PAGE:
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Introduction: Nutrition is a key element of recovery from the state of critical illness. Little is known about nutritional adequacy in patients supported on extracorporeal membrane oxygenation (ECMO) for severe cardio-respiratory dysfunction. A study was performed whether or not early nutrition support improve outcomes of the patients on ECMO.

Methods: A retrospective IRB approved review was conducted of all patients supported on ECMO from 7/10 to 6/12. The patients were divided into 2 groups, survivors and non-survivors. Age, sex, preoperative comorbidities, type and duration of ECMO, day to initiation and goal feeding, caloric intake, weekly biomarkers (pre-albumin, albumin, C-reactive protein), and end organ recovery (metabolic, hepatic, renal, pulmonary) scores were compared between 2 groups.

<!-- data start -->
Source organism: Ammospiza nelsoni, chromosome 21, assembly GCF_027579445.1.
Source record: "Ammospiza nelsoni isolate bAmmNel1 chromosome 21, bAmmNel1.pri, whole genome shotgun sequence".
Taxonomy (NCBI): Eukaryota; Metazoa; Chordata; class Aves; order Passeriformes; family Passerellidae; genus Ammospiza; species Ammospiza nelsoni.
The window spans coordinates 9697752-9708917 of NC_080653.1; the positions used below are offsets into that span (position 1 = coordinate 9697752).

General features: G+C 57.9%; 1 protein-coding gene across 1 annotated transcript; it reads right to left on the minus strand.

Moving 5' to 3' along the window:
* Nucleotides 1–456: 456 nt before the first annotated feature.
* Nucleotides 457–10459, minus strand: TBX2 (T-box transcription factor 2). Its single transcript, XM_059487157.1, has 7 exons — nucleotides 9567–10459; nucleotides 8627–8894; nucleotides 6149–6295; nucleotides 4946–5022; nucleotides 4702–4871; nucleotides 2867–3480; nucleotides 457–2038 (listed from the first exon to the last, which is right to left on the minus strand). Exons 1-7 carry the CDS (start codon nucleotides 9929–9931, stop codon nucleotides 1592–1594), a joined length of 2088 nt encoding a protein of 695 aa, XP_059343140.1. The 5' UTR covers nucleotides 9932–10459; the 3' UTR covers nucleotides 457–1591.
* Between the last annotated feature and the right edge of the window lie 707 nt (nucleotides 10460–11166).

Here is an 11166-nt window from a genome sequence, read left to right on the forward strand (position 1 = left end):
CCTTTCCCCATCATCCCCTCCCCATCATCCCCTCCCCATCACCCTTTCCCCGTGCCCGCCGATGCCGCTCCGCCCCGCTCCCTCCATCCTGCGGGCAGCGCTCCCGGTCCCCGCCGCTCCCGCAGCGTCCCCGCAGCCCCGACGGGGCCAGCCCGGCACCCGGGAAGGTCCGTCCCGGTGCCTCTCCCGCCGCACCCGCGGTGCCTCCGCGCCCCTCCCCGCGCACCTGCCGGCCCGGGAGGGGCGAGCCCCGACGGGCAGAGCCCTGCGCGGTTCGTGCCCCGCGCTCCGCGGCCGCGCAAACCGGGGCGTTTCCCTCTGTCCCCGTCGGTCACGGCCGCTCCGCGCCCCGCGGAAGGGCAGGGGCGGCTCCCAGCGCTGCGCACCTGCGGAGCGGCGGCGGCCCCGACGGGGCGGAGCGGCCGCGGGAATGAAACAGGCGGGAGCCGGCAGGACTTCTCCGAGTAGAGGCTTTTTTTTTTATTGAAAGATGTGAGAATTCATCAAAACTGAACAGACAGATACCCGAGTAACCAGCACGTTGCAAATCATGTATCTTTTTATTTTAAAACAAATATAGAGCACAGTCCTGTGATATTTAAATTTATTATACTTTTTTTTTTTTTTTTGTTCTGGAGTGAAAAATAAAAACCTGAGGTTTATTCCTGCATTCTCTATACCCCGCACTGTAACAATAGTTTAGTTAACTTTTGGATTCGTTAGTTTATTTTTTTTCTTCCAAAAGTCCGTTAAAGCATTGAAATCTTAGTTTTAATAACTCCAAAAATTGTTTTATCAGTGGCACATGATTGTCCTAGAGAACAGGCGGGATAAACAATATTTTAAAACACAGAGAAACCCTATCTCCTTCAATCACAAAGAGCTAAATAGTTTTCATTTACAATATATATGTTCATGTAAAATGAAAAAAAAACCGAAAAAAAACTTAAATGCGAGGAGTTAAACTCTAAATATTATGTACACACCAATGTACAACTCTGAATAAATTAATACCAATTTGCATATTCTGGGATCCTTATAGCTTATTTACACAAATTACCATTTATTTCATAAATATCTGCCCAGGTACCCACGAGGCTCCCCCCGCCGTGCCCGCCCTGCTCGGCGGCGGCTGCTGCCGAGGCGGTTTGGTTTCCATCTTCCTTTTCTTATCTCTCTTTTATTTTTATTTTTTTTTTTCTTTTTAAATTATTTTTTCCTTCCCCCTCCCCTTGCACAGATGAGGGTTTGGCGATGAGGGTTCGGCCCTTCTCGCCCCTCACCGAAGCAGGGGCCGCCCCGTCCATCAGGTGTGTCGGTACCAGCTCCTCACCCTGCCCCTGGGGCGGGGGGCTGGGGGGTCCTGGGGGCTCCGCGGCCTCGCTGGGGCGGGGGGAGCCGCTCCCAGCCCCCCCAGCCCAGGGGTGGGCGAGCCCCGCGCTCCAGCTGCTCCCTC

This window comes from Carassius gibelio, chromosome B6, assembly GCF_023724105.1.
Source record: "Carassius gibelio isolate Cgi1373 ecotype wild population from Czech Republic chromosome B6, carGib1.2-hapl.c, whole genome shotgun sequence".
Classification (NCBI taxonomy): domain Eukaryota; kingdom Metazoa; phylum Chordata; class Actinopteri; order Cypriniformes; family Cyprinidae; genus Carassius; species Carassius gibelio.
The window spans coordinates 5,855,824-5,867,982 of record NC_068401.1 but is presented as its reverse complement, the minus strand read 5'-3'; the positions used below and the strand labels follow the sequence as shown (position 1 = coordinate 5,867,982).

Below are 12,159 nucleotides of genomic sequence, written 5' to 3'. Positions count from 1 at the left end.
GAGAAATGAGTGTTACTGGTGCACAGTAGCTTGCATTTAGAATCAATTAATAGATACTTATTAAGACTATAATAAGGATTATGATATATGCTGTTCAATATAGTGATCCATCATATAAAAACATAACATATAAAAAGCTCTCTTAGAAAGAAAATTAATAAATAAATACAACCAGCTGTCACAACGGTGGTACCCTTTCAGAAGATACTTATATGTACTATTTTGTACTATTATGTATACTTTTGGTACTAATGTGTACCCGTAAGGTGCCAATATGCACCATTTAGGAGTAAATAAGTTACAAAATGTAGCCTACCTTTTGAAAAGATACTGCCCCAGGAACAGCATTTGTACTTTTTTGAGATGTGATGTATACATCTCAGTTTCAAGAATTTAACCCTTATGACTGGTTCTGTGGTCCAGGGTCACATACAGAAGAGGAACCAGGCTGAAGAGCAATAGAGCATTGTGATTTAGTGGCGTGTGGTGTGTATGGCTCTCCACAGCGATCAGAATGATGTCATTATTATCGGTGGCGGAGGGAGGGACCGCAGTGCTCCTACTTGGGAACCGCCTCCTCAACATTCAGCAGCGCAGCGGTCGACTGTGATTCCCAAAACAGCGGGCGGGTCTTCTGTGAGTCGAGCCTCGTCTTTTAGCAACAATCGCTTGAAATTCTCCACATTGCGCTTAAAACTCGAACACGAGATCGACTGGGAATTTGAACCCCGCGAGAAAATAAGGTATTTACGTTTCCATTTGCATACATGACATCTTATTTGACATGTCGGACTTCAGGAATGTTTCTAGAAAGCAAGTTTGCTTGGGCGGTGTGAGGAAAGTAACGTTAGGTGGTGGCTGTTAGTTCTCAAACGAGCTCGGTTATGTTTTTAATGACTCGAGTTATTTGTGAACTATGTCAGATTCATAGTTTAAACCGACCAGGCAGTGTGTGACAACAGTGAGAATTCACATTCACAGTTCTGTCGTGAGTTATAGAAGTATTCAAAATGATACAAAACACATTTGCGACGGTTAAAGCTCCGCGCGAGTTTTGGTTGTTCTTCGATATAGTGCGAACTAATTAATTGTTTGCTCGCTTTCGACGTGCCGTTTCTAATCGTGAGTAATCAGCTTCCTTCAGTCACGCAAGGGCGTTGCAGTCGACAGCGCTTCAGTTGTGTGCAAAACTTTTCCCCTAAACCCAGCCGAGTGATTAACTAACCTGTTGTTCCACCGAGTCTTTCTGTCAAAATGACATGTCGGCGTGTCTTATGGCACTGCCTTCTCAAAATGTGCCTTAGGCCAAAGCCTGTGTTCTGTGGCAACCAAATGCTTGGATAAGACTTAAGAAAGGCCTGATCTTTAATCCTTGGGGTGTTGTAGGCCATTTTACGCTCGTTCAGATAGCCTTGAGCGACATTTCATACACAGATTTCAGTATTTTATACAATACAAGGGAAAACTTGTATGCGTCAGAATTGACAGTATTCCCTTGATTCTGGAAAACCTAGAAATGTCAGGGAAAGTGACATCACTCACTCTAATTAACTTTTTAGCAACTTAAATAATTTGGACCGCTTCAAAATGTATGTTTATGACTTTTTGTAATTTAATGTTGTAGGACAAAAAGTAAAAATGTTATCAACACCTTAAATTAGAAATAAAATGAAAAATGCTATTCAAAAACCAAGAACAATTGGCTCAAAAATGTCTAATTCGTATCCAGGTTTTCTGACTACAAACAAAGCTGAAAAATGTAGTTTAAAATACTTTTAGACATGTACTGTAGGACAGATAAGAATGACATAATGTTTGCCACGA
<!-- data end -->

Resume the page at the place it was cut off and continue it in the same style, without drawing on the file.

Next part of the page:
Results: There were 45 consecutive patients that underwent ECMO during the study period; 16 patients survived and 29 did not survive. Age, sex, preoperative co-morbidity, type and duration of ECMO were similar between 2 groups. Survivors had better preoperative SOFA scores (average of 11 in survivors vs 13 in non-survivors. p=0.01), preoperative SAPS scores (52 vs 62, p=0.01), and preoperative creatinine values (1.2 mg/dl vs 1.8 mg/dl, p=0.03). All patients that survived were started on tube feeds within 2 days of ECMO initiation in contrast to 59% of non-survivors (P= 0.004). 88% of survivors versus 59% of non-survivors met adequate caloric feeding goals by day 3 (P= 0.04). TPN was more frequently utilized in survivors in addition to tube feeds (50% vs 14%, p=0.009).

Conclusion: We found that the patients who were started on feeds earlier and the patients who met calorie goals in the earlier stages after initiation of ECMO had lower mortality, although other factors may contribute to survival as well.

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